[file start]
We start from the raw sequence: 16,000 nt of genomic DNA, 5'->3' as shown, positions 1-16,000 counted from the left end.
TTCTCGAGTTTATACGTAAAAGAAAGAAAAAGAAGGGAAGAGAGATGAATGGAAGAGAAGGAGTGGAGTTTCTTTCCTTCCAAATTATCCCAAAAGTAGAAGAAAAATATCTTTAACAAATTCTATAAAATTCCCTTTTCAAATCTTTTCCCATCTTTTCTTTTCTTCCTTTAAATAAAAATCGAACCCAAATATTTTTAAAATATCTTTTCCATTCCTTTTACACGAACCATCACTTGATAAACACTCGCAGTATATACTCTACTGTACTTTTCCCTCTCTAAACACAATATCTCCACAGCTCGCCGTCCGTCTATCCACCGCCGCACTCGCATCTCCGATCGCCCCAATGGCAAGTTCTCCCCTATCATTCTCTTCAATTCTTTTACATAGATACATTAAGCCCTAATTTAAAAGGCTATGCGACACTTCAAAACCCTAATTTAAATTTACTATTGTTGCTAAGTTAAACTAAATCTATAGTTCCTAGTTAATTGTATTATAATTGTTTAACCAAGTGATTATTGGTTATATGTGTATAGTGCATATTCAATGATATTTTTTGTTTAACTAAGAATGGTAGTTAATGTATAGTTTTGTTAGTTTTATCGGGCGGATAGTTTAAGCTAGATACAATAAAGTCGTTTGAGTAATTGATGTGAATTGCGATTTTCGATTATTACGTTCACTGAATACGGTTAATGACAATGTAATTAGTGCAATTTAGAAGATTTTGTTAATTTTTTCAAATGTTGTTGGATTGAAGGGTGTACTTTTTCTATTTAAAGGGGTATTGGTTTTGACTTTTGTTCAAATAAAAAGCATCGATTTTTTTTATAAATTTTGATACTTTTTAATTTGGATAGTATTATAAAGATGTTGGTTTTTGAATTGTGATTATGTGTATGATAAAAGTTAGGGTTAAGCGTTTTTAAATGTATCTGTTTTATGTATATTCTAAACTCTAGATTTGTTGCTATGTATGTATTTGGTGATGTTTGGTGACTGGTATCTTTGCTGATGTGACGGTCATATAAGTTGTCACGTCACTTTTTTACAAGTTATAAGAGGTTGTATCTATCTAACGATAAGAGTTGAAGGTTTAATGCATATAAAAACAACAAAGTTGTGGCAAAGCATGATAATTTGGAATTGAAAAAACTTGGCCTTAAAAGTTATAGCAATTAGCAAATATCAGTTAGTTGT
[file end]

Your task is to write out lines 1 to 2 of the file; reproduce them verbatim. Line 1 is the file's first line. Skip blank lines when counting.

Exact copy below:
We start from the raw sequence: 16,000 nt of genomic DNA, 5'->3' as shown, positions 1-16,000 counted from the left end.
TTCTCGAGTTTATACGTAAAAGAAAGAAAAAGAAGGGAAGAGAGATGAATGGAAGAGAAGGAGTGGAGTTTCTTTCCTTCCAAATTATCCCAAAAGTAGAAGAAAAATATCTTTAACAAATTCTATAAAATTCCCTTTTCAAATCTTTTCCCATCTTTTCTTTTCTTCCTTTAAATAAAAATCGAACCCAAATATTTTTAAAATATCTTTTCCATTCCTTTTACACGAACCATCACTTGATAAACACTCGCAGTATATACTCTACTGTACTTTTCCCTCTCTAAACACAATATCTCCACAGCTCGCCGTCCGTCTATCCACCGCCGCACTCGCATCTCCGATCGCCCCAATGGCAAGTTCTCCCCTATCATTCTCTTCAATTCTTTTACATAGATACATTAAGCCCTAATTTAAAAGGCTATGCGACACTTCAAAACCCTAATTTAAATTTACTATTGTTGCTAAGTTAAACTAAATCTATAGTTCCTAGTTAATTGTATTATAATTGTTTAACCAAGTGATTATTGGTTATATGTGTATAGTGCATATTCAATGATATTTTTTGTTTAACTAAGAATGGTAGTTAATGTATAGTTTTGTTAGTTTTATCGGGCGGATAGTTTAAGCTAGATACAATAAAGTCGTTTGAGTAATTGATGTGAATTGCGATTTTCGATTATTACGTTCACTGAATACGGTTAATGACAATGTAATTAGTGCAATTTAGAAGATTTTGTTAATTTTTTCAAATGTTGTTGGATTGAAGGGTGTACTTTTTCTATTTAAAGGGGTATTGGTTTTGACTTTTGTTCAAATAAAAAGCATCGATTTTTTTTATAAATTTTGATACTTTTTAATTTGGATAGTATTATAAAGATGTTGGTTTTTGAATTGTGATTATGTGTATGATAAAAGTTAGGGTTAAGCGTTTTTAAATGTATCTGTTTTATGTATATTCTAAACTCTAGATTTGTTGCTATGTATGTATTTGGTGATGTTTGGTGACTGGTATCTTTGCTGATGTGACGGTCATATAAGTTGTCACGTCACTTTTTTACAAGTTATAAGAGGTTGTATCTATCTAACGATAAGAGTTGAAGGTTTAATGCATATAAAAACAACAAAGTTGTGGCAAAGCATGATAATTTGGAATTGAAAAAACTTGGCCTTAAAAGTTATAGCAATTAGCAAATATCAGTTAGTTGT